While Republican officials say they are not directly working to aid Nader's independent presidential bid, the head of a local GOP group last week twice circulated Nader petitions at Republican functions, according to witnesses.
With Oregon pegged as a swing state in the November elections, Nader's insurgent campaign has become the focus of all kinds of political shenanigans. Figuring Nader will siphon votes from Democrat John Kerry, conservative groups such as Citizens for a Sound Economy called on supporters to attend Nader's special "assembly of electors" in Portland in June.
Initially, the GOP preferred to let proxy groups do the dirty work of campaigning for a guy who opposes everything they hold sacred. But now that the Nader campaign has embarked on a last-ditch effort to collect 15,000 signatures by Aug. 24, some GOP activists just couldn't hold themselves back from a little unofficial politicking--not that they'll admit it.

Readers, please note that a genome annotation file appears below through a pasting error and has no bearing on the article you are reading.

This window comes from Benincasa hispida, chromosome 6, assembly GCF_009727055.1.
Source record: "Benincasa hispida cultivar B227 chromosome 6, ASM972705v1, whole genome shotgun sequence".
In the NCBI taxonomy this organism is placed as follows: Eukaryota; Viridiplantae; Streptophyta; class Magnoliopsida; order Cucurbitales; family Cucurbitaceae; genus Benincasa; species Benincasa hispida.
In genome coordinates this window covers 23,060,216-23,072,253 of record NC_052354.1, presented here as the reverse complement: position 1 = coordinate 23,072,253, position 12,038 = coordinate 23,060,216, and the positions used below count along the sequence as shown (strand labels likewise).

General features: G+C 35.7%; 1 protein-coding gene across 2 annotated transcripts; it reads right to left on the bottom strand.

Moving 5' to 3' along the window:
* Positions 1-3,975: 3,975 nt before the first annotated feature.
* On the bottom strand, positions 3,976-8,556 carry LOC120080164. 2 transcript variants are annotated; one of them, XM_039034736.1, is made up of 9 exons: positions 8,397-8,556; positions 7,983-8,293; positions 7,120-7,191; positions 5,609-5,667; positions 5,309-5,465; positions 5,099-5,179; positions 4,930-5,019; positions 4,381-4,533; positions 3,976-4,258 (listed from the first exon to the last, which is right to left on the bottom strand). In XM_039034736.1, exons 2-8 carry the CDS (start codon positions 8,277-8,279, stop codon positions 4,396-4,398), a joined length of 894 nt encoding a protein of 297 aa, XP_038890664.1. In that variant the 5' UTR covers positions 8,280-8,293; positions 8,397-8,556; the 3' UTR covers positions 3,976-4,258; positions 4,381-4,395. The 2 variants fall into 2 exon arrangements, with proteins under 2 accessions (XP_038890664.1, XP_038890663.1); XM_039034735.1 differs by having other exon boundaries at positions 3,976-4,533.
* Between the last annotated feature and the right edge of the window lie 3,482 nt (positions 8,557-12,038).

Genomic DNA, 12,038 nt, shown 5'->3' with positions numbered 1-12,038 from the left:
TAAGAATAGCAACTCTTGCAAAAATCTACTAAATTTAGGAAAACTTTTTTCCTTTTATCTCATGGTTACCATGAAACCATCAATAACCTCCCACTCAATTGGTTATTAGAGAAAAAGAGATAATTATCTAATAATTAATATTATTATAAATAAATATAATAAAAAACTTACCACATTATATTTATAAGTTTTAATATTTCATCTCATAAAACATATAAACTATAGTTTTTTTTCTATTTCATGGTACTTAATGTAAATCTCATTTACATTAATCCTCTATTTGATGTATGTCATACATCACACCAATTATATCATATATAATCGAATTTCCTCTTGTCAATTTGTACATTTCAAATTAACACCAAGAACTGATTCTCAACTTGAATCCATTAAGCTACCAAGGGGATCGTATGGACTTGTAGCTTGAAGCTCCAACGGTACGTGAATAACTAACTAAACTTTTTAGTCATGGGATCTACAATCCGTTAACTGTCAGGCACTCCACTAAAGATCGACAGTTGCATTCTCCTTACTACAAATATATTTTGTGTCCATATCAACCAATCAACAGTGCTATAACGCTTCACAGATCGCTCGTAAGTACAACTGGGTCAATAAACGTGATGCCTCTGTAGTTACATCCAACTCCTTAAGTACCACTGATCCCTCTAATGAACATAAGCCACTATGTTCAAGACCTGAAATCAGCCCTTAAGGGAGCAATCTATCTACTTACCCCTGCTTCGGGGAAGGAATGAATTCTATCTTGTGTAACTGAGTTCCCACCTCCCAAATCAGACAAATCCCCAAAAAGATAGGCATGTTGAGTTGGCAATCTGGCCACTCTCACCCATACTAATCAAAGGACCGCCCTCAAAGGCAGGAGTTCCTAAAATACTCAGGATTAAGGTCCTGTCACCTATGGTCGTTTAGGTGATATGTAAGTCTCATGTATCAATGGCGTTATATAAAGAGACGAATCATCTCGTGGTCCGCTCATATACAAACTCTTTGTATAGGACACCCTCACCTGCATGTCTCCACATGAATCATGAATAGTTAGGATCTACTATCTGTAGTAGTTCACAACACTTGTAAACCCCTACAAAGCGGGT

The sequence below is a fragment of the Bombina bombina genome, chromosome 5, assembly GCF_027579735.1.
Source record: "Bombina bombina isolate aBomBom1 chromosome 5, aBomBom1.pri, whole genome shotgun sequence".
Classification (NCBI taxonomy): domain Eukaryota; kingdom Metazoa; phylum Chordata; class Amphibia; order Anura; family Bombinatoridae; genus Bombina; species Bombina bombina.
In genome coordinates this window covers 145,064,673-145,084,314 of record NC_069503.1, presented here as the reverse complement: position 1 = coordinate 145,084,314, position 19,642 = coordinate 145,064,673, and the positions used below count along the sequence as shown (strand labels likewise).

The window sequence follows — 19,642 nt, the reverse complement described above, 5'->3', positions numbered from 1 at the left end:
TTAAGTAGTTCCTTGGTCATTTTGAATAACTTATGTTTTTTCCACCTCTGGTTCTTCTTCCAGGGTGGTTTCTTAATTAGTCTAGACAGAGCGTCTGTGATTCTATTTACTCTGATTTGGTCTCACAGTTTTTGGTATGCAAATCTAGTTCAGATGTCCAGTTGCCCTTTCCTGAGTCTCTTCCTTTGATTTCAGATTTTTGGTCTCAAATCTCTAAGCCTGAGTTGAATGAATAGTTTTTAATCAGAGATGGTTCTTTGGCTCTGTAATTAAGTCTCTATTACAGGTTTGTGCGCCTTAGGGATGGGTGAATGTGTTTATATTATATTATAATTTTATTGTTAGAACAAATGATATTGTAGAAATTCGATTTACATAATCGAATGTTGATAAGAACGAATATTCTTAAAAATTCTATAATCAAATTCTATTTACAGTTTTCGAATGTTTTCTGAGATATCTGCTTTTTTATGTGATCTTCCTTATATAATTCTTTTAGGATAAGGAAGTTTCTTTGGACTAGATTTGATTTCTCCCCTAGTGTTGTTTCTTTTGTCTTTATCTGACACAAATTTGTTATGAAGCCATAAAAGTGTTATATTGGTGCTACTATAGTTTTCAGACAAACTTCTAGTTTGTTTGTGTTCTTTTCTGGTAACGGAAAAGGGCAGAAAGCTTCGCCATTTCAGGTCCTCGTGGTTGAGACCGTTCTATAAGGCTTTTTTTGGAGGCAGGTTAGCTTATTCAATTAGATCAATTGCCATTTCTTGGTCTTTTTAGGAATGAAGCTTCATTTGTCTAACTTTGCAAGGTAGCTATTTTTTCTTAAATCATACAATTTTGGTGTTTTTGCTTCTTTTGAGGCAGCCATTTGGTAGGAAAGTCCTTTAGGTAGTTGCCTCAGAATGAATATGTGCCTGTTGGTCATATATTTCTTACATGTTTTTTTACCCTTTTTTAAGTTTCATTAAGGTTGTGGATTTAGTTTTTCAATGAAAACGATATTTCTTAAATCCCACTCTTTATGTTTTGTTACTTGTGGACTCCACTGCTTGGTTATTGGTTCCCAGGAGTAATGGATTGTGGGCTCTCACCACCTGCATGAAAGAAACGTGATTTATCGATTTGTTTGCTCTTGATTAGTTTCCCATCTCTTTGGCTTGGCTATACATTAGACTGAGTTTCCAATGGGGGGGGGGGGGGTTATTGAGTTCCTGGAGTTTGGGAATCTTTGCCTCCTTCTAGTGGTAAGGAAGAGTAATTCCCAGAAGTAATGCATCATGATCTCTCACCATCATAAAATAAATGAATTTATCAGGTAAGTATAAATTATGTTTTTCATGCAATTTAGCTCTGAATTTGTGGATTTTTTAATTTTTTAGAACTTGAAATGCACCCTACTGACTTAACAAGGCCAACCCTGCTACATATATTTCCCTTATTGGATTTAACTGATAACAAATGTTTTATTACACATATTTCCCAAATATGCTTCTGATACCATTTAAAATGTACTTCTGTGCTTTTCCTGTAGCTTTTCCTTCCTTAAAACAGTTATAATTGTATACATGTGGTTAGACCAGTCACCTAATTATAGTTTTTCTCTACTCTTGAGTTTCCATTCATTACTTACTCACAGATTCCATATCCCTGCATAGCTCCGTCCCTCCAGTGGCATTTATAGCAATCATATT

"No! Not at all!" exclaimed Liz Pearson, chairwoman of the Clackamas County Young Republicans, when asked whether Nader petitions were circulated at the group's meeting last week, held at the Bomber restaurant in Milwaukie. "That was not happening at our meeting, I can guarantee you that."
"Hook me up to a lie detector, honey," she added.
But two people who attended the meeting told WW Pearson herself brought Nader petitions and encouraged folks to sign. "She had a stack of them," said Gail Holmes, president of the Lake Oswego Republican Women's Club. "She asked people if they'd distribute them."
In a subsequent interview, Pearson backtracked, saying she'd learned someone unaffiliated with the group had brought a petition without her knowledge.
Meanwhile, however, a source who spoke on condition of anonymity told WW that Pearson had also handed out petitions over the weekend at a Republican rally in Oregon City's Clackamette Park.
Pearson denied circulating petitions at the rally. Asked whether she circulated petitions after the rally, however, she declined to comment.
GOP top brass has tried to distance the party from these faux-Ralphing tactics. "The Young Republicans is a separate organization," says state GOP spokeswoman Dawn Phillips. They have their own charter. They don't take their marching orders from us."